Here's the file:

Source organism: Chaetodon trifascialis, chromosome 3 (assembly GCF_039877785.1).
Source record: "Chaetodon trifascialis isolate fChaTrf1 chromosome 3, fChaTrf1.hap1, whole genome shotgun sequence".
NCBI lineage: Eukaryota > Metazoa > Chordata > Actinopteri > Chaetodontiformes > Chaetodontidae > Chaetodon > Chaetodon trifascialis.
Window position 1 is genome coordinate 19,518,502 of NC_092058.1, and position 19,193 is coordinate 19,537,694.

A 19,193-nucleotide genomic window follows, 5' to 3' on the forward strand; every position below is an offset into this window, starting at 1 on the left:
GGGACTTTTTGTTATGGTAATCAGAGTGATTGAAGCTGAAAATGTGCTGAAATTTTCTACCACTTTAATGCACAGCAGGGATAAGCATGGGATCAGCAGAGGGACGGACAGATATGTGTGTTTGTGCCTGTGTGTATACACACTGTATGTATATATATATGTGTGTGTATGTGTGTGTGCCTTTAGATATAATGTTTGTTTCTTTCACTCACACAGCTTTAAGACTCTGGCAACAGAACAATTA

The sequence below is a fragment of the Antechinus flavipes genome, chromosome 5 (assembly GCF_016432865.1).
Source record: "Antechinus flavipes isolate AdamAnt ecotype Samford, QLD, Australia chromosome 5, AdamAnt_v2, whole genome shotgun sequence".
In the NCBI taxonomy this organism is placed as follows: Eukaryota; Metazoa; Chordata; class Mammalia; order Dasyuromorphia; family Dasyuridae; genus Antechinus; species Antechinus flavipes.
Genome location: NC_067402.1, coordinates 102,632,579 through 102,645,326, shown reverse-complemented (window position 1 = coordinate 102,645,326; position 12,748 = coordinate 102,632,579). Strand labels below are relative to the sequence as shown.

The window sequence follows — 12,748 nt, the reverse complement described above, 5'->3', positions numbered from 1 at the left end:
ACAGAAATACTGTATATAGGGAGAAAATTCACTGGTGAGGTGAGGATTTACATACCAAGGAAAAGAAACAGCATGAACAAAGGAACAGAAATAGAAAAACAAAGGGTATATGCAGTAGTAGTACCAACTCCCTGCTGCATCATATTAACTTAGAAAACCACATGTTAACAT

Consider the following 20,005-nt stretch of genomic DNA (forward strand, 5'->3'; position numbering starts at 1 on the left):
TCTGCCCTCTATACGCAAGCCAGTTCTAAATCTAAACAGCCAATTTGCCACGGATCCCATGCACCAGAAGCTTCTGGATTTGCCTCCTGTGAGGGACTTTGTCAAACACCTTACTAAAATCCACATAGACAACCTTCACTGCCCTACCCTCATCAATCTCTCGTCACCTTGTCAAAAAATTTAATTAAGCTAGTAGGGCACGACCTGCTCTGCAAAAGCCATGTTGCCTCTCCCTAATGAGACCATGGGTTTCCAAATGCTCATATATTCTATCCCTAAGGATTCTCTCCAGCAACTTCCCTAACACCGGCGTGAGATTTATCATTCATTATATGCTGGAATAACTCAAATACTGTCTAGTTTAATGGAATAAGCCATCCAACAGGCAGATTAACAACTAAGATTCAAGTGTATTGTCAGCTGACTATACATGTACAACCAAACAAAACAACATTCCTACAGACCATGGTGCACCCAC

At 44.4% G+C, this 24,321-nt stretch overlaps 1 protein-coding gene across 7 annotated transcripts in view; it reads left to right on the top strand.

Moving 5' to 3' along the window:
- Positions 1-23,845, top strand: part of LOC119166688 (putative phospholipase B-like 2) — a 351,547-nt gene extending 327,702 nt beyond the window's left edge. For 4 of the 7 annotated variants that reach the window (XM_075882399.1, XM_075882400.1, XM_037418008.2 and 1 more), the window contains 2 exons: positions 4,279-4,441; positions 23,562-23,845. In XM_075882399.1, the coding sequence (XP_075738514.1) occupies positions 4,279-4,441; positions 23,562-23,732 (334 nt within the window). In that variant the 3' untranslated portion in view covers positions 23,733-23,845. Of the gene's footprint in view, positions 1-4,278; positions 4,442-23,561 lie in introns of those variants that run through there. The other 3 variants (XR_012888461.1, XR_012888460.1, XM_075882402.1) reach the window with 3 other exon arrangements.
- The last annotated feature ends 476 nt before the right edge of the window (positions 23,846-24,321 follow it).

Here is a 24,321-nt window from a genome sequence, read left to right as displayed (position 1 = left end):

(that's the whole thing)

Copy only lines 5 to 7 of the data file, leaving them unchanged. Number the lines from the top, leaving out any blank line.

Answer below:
A 19,193-nucleotide genomic window follows, 5' to 3' on the forward strand; every position below is an offset into this window, starting at 1 on the left:
GGGACTTTTTGTTATGGTAATCAGAGTGATTGAAGCTGAAAATGTGCTGAAATTTTCTACCACTTTAATGCACAGCAGGGATAAGCATGGGATCAGCAGAGGGACGGACAGATATGTGTGTTTGTGCCTGTGTGTATACACACTGTATGTATATATATATGTGTGTGTATGTGTGTGTGCCTTTAGATATAATGTTTGTTTCTTTCACTCACACAGCTTTAAGACTCTGGCAACAGAACAATTA

The sequence below is a fragment of the Antechinus flavipes genome, chromosome 5 (assembly GCF_016432865.1).